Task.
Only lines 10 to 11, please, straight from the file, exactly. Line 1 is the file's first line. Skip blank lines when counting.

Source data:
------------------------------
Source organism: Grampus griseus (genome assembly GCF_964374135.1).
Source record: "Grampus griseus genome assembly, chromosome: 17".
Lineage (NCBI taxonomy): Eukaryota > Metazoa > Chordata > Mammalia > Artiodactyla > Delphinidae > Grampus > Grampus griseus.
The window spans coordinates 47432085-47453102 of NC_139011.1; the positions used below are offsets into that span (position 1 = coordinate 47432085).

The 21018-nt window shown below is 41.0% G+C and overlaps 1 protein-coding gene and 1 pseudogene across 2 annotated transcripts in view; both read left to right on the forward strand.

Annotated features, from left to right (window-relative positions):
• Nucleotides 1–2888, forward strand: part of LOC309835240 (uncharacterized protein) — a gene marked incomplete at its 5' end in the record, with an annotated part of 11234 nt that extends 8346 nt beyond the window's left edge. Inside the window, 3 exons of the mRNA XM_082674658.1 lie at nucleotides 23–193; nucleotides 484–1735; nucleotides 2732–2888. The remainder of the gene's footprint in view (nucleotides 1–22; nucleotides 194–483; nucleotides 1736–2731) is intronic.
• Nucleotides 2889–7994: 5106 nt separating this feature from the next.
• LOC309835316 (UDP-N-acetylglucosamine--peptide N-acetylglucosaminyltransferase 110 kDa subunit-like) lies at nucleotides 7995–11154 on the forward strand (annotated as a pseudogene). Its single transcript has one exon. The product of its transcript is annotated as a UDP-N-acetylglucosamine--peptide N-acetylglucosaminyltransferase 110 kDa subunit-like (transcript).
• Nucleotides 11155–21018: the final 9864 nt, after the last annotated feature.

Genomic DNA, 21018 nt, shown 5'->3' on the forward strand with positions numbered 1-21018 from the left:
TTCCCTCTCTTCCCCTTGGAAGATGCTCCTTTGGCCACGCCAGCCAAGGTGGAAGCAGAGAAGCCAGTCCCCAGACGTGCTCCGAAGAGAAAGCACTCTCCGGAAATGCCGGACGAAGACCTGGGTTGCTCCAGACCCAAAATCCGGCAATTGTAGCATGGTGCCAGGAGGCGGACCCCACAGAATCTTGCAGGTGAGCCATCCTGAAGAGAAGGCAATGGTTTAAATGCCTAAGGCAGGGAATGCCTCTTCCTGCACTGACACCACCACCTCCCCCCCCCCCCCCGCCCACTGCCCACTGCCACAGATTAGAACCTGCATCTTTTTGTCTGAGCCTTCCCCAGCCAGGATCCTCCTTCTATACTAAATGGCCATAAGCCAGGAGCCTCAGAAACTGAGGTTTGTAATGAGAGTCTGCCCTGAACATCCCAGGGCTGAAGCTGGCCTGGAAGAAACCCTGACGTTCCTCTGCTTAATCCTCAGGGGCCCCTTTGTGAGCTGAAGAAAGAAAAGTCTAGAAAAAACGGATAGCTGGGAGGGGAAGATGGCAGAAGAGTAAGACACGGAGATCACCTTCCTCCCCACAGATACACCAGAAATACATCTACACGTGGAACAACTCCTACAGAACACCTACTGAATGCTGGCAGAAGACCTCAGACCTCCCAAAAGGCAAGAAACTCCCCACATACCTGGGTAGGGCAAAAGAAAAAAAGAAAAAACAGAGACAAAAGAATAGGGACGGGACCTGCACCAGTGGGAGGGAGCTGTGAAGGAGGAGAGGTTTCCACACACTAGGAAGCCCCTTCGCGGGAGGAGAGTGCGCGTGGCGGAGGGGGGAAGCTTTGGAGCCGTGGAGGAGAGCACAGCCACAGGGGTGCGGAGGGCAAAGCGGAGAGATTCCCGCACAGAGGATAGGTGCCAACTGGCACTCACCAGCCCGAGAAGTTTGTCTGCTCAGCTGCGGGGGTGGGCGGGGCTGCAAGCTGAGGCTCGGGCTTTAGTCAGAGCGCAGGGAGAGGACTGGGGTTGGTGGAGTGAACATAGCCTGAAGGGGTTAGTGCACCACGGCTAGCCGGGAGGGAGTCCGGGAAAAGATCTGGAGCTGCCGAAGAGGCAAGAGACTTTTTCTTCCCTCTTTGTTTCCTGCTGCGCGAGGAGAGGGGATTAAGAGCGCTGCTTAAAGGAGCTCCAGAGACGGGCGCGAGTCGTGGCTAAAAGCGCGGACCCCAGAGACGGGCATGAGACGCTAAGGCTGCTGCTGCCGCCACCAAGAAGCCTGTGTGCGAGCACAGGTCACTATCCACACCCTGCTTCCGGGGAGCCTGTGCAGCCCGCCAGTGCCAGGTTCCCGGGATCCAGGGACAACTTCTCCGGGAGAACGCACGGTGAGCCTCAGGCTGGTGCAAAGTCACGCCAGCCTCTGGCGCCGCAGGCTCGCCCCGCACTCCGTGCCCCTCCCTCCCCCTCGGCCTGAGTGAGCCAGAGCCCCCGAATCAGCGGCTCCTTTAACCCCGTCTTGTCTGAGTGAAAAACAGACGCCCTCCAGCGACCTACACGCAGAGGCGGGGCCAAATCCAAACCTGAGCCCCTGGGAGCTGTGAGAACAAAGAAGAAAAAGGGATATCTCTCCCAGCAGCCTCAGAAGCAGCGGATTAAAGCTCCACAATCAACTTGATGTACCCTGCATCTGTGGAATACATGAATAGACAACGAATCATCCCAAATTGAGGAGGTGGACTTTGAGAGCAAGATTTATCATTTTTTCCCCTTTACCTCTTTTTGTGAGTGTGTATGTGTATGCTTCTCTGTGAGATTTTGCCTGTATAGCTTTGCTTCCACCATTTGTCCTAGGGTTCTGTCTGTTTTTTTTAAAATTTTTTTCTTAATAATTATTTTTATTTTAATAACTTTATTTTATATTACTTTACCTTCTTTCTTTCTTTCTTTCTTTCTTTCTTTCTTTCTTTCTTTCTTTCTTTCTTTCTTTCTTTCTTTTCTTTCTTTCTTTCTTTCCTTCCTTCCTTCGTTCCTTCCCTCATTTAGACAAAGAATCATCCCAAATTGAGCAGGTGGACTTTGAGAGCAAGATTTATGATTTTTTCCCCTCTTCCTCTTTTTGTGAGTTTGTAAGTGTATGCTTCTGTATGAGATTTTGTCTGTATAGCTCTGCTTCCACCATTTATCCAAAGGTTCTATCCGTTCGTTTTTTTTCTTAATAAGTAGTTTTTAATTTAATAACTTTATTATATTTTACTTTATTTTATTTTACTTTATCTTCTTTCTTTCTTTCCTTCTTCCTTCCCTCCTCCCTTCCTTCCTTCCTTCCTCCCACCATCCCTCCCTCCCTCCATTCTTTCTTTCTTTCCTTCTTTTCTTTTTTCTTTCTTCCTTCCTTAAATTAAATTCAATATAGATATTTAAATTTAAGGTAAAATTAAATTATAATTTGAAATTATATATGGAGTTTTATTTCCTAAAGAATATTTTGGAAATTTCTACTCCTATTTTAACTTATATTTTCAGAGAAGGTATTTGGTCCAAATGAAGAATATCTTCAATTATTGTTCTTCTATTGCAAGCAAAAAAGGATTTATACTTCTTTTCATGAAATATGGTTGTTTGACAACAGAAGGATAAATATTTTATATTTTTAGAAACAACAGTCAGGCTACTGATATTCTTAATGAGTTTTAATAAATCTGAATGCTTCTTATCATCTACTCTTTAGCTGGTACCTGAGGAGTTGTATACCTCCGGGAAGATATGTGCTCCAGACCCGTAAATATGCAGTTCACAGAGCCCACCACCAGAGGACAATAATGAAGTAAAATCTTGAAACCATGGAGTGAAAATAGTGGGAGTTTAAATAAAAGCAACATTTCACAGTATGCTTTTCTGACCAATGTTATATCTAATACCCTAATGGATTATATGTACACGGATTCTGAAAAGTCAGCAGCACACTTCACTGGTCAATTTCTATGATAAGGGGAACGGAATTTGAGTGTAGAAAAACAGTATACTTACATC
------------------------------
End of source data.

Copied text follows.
• Nucleotides 11155–21018: the final 9864 nt, after the last annotated feature.

Genomic DNA, 21018 nt, shown 5'->3' on the forward strand with positions numbered 1-21018 from the left: